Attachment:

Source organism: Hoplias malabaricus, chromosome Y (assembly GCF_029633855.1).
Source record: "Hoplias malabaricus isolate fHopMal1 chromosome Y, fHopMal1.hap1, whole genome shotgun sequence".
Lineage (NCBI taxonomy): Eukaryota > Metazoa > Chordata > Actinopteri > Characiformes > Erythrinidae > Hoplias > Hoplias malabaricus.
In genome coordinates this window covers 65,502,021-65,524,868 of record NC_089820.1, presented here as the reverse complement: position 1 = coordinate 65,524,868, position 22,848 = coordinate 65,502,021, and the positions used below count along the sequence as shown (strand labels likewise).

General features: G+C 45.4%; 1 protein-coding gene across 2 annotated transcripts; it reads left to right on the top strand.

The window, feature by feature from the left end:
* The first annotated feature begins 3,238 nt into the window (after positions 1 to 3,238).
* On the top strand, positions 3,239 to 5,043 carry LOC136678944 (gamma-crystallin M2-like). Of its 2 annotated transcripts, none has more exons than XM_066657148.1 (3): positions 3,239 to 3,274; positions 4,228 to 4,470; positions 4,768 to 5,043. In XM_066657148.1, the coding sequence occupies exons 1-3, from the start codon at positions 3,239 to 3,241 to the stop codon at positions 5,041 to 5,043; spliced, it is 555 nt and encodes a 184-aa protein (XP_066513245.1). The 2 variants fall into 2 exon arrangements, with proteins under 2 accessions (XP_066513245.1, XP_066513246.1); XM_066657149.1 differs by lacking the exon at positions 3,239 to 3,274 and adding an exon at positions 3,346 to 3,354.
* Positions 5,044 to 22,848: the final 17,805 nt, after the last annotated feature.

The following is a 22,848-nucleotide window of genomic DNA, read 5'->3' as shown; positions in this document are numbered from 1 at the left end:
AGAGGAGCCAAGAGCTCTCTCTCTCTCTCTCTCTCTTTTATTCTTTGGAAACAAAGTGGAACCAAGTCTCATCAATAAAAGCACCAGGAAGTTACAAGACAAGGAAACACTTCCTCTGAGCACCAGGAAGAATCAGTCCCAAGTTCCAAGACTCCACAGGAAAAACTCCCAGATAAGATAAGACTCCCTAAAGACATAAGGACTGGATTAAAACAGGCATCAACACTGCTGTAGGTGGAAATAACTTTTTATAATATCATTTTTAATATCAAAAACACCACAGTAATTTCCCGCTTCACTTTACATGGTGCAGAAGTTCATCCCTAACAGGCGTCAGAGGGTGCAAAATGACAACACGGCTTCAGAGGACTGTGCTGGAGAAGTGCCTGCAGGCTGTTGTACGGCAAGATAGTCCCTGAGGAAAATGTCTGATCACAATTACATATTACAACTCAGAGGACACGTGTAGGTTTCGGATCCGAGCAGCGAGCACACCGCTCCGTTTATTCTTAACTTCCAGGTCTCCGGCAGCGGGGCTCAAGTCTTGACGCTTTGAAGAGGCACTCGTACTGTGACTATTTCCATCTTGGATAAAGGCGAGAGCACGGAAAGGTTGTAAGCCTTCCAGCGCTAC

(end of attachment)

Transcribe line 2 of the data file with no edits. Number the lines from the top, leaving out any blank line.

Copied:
Source record: "Hoplias malabaricus isolate fHopMal1 chromosome Y, fHopMal1.hap1, whole genome shotgun sequence".